I’ve come to the conclusion that people only rate or review things while they’re either really pissed, really happy, or when they feel nobody’s been paying them any attention. It makes sense. Inside each of us is a need to vent when our expectations aren’t met, or applaud when we’re pleasantly surprised. But when I scan a page of reviews, searching for enlightenment or guidance, I get the sense that what I’m really scanning is a printout of the worlds’ emotional issues. Love, hate, adoration, and regret; review sites boast more roller coasters than Cedar Point amusement park.
There’s something liberating about getting stuff off your chest, especially if it can be done anonymously, or for free. I’m not bitching on behalf of the many therapists who I suppose have lost business on account of the internet. I’m not bitching at all. I just find it interesting that anyone who can count to five is allowed to do so, publicly, while riding a wave of mental imbalance. Maybe review sites should hire out-of-work therapists to sort the rage from the reality. That way the rest of us aren’t stuck sifting through the mire, guessing who’s being honest and who’s having too good or too bad of a day.
Sometimes when I need a laugh, I’ll go to a review site and check out the bandwagon assessments; you know, the ones written by those who struggle to have an original thought: “@dimwaddle3 is absolutely right! My Acme sprinkler broke too when I ran over it with my mower! One star!” This is the sort of review that makes me chuckle, makes me shake my head, and then makes me want to buy a case of Acme sprinklers.
I prefer not to evaluate the products I purchase, but if I do, I do it silently, without any posting of stars or announcements. I don’t know why anyone should care what I think. I do yelp occasionally, but only when someone steps on my foot or I inadvertently bite into a whole peppercorn. I don’t understand the use of stars anyway. None of us have ever touched or tasted one. Why do they represent a system of measurement? We should use something more tangible and relatable, like candy bars, or tiny icons of expensive bottles of wine. We all know that five candy bars are better than one candy bar. I’m not so sure that five stars are better than one. If the earth had to negotiate five stars instead of one, we’d probably all be goners – especially if the earth was texting while orbiting. By the way, when did five become the gold standard? It used to be ten, didn’t it? If we get any lazier, excellence will be defined by two stars – or two Butterfingers.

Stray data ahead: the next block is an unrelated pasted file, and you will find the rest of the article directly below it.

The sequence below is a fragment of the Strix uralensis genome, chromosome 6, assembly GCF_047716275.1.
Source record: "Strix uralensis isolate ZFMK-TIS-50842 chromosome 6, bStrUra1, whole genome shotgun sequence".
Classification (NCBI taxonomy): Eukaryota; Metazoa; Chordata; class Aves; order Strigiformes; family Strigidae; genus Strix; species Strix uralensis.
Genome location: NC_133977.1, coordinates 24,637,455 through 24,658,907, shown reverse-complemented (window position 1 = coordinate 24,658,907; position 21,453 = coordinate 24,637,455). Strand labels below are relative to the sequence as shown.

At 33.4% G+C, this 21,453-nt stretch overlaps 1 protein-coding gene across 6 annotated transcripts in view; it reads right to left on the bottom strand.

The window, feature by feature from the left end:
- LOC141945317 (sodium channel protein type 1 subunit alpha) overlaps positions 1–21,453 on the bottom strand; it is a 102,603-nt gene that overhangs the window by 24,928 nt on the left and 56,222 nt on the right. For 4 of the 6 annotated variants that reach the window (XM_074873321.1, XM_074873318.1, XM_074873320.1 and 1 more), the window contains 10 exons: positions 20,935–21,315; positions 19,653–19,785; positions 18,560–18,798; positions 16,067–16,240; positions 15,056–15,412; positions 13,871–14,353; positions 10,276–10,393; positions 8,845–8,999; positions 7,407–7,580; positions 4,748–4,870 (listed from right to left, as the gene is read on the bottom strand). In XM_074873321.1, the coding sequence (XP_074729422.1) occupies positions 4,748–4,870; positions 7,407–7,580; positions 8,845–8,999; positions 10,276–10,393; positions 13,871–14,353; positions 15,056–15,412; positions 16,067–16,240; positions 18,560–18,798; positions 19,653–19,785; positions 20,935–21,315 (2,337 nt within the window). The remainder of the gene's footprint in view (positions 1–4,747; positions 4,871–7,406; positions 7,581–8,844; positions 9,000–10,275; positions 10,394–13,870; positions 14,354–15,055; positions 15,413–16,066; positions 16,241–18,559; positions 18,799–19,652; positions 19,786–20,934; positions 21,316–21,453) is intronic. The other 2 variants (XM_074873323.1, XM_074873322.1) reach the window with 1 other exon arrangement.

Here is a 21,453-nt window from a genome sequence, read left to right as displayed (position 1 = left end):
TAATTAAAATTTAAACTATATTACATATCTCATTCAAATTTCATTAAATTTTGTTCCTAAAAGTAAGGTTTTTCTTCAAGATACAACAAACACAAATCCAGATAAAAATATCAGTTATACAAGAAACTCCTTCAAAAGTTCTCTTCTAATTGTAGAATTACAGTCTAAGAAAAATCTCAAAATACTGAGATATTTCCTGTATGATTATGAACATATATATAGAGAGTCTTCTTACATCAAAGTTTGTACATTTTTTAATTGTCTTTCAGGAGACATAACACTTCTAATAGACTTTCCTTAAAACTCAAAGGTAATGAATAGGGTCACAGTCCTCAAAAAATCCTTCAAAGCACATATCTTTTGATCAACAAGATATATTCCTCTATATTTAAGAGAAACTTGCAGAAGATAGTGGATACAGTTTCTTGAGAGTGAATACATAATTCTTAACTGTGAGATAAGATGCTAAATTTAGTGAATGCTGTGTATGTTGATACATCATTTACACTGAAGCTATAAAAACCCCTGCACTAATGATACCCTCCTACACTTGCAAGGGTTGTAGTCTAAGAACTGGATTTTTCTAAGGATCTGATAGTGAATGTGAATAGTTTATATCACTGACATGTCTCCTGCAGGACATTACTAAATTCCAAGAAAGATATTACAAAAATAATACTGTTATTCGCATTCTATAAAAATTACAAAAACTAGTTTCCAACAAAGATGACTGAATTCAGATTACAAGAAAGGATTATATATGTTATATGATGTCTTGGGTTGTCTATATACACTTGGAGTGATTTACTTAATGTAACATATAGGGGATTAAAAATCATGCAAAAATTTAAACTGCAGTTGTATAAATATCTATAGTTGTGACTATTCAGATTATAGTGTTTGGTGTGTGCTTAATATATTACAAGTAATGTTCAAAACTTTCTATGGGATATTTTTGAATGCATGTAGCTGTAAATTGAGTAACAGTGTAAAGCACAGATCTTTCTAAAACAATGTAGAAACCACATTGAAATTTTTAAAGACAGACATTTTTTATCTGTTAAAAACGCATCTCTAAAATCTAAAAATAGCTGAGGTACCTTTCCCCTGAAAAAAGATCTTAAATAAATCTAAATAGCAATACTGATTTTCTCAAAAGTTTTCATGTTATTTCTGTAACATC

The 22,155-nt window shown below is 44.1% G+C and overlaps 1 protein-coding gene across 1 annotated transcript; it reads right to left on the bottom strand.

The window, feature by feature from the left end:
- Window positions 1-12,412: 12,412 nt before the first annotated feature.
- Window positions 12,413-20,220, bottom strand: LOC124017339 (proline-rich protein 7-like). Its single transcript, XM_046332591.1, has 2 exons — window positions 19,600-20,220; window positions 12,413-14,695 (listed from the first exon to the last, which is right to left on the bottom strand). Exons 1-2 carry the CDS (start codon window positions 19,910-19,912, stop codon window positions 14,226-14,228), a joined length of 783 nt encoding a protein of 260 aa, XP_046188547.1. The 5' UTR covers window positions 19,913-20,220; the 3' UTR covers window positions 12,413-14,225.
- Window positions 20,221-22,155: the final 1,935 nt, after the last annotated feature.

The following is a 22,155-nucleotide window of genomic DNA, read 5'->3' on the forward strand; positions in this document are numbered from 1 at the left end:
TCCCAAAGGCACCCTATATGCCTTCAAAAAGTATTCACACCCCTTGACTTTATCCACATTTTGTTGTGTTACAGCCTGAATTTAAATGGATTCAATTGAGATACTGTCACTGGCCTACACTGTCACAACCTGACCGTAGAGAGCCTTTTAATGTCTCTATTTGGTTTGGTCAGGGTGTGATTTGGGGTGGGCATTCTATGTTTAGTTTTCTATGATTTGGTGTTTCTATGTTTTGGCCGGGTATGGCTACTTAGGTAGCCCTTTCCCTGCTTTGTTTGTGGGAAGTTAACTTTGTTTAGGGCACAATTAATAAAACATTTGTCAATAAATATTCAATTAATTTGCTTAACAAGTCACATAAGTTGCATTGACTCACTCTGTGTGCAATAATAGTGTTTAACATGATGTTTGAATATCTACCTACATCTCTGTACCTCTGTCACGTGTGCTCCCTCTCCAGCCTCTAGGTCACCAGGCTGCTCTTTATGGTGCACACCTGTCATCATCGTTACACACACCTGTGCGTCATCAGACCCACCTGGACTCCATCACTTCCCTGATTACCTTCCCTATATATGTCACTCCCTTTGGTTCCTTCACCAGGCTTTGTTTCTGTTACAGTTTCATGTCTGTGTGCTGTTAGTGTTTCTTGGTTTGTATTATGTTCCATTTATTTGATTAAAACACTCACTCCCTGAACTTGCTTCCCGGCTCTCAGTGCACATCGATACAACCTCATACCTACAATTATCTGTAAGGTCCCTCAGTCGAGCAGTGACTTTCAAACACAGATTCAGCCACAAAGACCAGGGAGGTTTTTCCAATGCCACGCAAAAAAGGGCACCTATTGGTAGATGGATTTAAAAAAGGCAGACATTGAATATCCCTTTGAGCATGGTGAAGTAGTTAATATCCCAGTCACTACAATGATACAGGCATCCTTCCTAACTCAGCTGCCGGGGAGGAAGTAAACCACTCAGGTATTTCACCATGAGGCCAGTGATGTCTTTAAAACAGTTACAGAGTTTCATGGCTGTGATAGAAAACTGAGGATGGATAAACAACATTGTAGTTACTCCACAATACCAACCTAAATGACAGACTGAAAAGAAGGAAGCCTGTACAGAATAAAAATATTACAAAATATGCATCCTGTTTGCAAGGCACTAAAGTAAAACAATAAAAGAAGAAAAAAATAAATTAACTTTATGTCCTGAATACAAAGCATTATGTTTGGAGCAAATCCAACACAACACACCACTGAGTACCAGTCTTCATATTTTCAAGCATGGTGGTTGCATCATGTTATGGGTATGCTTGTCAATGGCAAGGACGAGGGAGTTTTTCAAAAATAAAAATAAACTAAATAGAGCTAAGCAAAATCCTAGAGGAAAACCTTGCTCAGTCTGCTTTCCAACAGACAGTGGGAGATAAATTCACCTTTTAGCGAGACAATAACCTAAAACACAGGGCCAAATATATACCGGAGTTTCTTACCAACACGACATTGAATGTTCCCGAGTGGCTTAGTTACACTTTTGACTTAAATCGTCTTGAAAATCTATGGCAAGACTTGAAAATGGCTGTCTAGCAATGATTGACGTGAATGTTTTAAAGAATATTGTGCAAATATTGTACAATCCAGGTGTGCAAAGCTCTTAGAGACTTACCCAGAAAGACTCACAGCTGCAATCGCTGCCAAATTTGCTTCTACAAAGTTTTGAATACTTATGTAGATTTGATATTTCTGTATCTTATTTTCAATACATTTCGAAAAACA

There’s another reason I don’t like to rate things. Whether I’m impressed or disappointed about a product I’ve purchased, I’m simply in awe that someone actually figured out how to make it. Think about the things we take for granted, like a microwave oven, or a stick of gum. You could give me a box filled with live microwaves, or a broken off chunk of Wrigley Field, and I never would be able to make an oven or Chiclets out of them. How can people not give manufacturers five stars just for trying?
So, to all you manufacturers, builders, and creators, thank you for all you do, whether it enhanced my life or not. If I were the rating sort, I’d give you all the highest mark. But I’m not going to do that because I’m not too happy, I’m not too pissed, and I don’t feel at all neglected.
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Harry Margulies is the author of The Knowledge Holder and the recently released The Weight of the Moon. When he’s not writing about romance, money, women, and other subjects he thoroughly enjoys but knows nothing about, he’s frittering his precious time as a cartoonist.